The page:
‘Ocean Filibuster’ to take audiences under the sea at American Repertory Theater


Performing artist Jennifer Kidwell plays both Senate leader Mr. Majority and The Ocean. Photo by Ryan Collerd, courtesy of The Pew Center for Arts & Heritage.

Brenna Thornton, news correspondent

A one-of-a-kind experience that explores the intersection of theatre, climate justice and augmented reality, “Ocean Filibuster” will premiere Feb. 24 at the American Repertory Theater in Cambridge. Created by artistic team Katie Pearl and Lisa D’Amour, known as PearlDamour, the piece immerses audiences in a not-so-distant future where a politician proposes a bill to end the existence of the ocean. 

Originally set to debut in September 2020, the show’s journey to production was impeded by COVID-19. Though virtual rehearsals and limited audience interactions aren’t ideal, they have fortunately served to underline the show’s important themes.

“COVID brought more attention to the environment,” D’Amour said. “It has really heightened our awareness of how we’re interconnected.”

Performing artist Jennifer Kidwell plays both Senate leader Mr. Majority and The Ocean; her simultaneous portrayal of the two characters highlights the connection between vastly different life forms. 

“Using the device of personification, we can start to understand that there’s no division between humans and ocean,” Kidwell said. 

This is the motto of this dynamic production, which aims to increase awareness of the climate crisis through hands-on audience engagement.

“There’s something about just reading about an issue that puts you at a certain distance from it,” Pearl said. “In theatre we’re including the audience as a sort of storytelling member and casting them in the world.”

Audiences of “Ocean Filibuster” will not remain isolated from the issues it addresses. The show utilizes music, video, and interactive mini-labs, which are 3D augmented reality, or AR, experiences that audiences can access at intermission, to immerse audiences  in what it’s like to journey to the ocean floor. 

Pearl explained that a major goal of the technological aspects of the production is to foster a sense of connection to otherwise foreign parts of Earth’s ecosystem.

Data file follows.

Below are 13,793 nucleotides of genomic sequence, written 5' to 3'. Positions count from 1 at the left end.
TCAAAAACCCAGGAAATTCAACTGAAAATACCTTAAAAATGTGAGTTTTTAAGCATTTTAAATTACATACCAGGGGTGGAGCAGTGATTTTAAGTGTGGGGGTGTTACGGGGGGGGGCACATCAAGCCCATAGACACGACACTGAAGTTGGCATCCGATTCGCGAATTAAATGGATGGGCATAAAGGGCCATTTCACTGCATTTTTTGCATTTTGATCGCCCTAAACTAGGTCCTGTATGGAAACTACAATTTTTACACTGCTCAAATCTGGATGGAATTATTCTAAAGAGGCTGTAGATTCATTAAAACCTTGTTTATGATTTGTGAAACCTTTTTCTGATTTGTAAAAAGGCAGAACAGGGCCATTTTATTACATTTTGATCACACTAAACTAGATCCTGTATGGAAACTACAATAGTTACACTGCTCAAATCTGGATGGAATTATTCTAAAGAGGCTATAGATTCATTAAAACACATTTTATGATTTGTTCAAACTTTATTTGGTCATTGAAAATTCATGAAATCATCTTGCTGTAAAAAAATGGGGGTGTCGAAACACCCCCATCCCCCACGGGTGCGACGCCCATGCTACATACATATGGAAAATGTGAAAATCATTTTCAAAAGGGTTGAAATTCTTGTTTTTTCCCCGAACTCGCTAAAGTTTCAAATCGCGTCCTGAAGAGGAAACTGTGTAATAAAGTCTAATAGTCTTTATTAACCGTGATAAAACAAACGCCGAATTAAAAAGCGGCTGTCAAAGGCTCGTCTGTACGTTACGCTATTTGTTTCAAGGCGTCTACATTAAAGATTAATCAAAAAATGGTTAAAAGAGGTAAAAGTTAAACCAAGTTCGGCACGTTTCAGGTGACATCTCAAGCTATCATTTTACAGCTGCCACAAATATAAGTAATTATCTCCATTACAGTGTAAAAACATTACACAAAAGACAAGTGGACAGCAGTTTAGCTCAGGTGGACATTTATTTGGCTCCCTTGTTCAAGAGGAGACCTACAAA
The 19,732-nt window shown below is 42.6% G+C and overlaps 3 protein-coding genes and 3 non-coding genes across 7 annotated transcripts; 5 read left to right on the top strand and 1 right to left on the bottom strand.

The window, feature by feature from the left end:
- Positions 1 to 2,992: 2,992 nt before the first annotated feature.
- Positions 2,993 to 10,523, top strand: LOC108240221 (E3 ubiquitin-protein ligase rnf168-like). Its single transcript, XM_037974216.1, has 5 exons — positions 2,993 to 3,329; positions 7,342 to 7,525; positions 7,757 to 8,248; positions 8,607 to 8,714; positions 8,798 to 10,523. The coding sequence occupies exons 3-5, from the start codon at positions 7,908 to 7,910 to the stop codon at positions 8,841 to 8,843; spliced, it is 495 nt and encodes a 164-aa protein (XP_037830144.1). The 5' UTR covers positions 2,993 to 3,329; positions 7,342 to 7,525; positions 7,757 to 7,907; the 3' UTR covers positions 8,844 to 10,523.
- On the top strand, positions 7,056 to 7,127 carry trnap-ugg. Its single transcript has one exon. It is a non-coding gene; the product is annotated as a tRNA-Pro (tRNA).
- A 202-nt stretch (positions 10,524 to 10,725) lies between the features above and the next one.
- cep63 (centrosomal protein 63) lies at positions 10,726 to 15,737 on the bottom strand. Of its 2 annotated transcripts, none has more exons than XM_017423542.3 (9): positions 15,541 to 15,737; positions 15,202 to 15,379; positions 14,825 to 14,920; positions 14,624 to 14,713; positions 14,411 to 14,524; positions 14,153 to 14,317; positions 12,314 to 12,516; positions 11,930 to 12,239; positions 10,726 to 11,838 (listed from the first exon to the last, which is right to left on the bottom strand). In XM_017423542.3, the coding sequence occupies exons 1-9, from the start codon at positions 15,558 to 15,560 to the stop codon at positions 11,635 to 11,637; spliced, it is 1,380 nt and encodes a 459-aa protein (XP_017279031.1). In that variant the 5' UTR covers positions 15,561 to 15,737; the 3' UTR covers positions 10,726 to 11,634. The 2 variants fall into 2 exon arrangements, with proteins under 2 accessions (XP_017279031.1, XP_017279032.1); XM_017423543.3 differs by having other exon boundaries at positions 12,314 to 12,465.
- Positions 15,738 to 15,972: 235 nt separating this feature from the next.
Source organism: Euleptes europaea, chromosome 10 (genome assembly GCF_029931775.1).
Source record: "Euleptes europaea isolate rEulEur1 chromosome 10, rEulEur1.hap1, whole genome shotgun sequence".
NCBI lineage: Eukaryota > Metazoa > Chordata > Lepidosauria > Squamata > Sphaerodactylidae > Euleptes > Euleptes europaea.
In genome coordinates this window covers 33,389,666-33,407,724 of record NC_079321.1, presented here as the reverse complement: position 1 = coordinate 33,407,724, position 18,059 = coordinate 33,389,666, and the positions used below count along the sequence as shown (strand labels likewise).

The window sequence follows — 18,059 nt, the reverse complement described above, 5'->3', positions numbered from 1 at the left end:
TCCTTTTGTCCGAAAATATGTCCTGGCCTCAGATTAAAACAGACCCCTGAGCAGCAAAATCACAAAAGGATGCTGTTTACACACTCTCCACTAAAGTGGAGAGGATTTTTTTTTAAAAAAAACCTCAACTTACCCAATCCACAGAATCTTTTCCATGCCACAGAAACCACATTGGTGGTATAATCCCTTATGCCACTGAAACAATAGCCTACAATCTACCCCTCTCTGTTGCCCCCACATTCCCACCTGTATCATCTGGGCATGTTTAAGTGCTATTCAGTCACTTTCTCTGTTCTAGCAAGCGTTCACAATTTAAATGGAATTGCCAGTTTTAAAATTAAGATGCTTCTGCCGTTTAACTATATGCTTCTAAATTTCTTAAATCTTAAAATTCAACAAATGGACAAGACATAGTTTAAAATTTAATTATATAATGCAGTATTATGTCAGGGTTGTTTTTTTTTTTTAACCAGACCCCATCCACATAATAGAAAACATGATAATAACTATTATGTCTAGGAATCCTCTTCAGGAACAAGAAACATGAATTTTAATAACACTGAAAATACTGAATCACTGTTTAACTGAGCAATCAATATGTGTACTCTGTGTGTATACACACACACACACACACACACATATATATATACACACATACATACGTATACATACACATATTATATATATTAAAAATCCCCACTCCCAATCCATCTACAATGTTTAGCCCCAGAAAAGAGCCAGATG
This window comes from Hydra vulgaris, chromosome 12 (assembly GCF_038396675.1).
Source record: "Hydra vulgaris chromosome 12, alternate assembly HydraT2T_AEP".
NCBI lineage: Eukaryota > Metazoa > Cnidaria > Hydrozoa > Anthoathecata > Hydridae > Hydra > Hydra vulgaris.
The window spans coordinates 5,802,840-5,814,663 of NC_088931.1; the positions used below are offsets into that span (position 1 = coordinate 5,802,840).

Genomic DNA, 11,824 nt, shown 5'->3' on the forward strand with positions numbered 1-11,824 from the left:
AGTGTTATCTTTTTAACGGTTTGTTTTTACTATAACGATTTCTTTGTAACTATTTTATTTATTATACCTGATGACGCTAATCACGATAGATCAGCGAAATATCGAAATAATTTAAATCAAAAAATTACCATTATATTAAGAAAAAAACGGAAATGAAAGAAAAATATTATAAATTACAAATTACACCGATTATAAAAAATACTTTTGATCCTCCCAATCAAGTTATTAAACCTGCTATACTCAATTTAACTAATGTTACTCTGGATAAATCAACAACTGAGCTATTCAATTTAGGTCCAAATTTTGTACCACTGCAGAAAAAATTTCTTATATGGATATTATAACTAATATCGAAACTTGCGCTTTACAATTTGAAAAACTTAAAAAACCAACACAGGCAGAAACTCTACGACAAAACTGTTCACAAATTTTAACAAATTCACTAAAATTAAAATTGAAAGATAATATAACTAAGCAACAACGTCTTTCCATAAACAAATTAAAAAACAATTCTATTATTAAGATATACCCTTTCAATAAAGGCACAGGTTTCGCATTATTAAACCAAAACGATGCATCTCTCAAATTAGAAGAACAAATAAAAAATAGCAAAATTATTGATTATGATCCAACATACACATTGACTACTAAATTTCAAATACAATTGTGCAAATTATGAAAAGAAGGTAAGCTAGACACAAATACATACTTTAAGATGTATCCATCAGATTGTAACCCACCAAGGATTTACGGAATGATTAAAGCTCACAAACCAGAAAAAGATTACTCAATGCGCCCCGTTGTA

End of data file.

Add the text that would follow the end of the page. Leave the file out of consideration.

“The AR specifically is designed to give our audience access to things they’ll never see otherwise,” Pearl said. 

In exposing viewers to the wonders of the ocean floor, “Ocean Filibuster” lays a foundation for measurable impact long after the curtain closes.

D’Amour said her ultimate ambition for this production is to create an educational tool for environmental awareness and inspire real action.

“My goal is that this piece continues to tour and that everyone who sees it decides to engage with ocean and air initiatives in their community once a week,” D’Amour said.  “It is so hard to get people to do things just once a week.”

The tour, funded by a Kickstarter campaign, will create a localized experience for the communities it visits. These funds ensure that the show’s dynamic set can adapt to different venues and will support partnerships with different climate advocacy organizations in each city. 

For its run at the American Repertory Theater, “Ocean Filibuster” is collaborating with the Conservation Law Foundation, Bow Seat Ocean Awareness Programs and Mass Audubon to provide resources that will further enrich the audience’s understanding of local marine ecologies. 

This uniquely crowdsourced initiative will make “Ocean Filibuster” accessible to bigger, younger audiences, D’Amour said, and further spread its call to environmental action. Kidwell shares the same hopes that it will increase accountability and inspire people.

“We hope to shift perspective about personal behavior and remember how impactful all of our choices are,” Kidwell said.

“Ocean Filibuster” is a unique, integrated theatrical performance that intends to bridge the gap between humankind and the natural world. It will run at the American Repertory Theater until March 13 before embarking on its national tour. 

“Caretaking the ocean and the air is caretaking ourselves,” D’Amour said.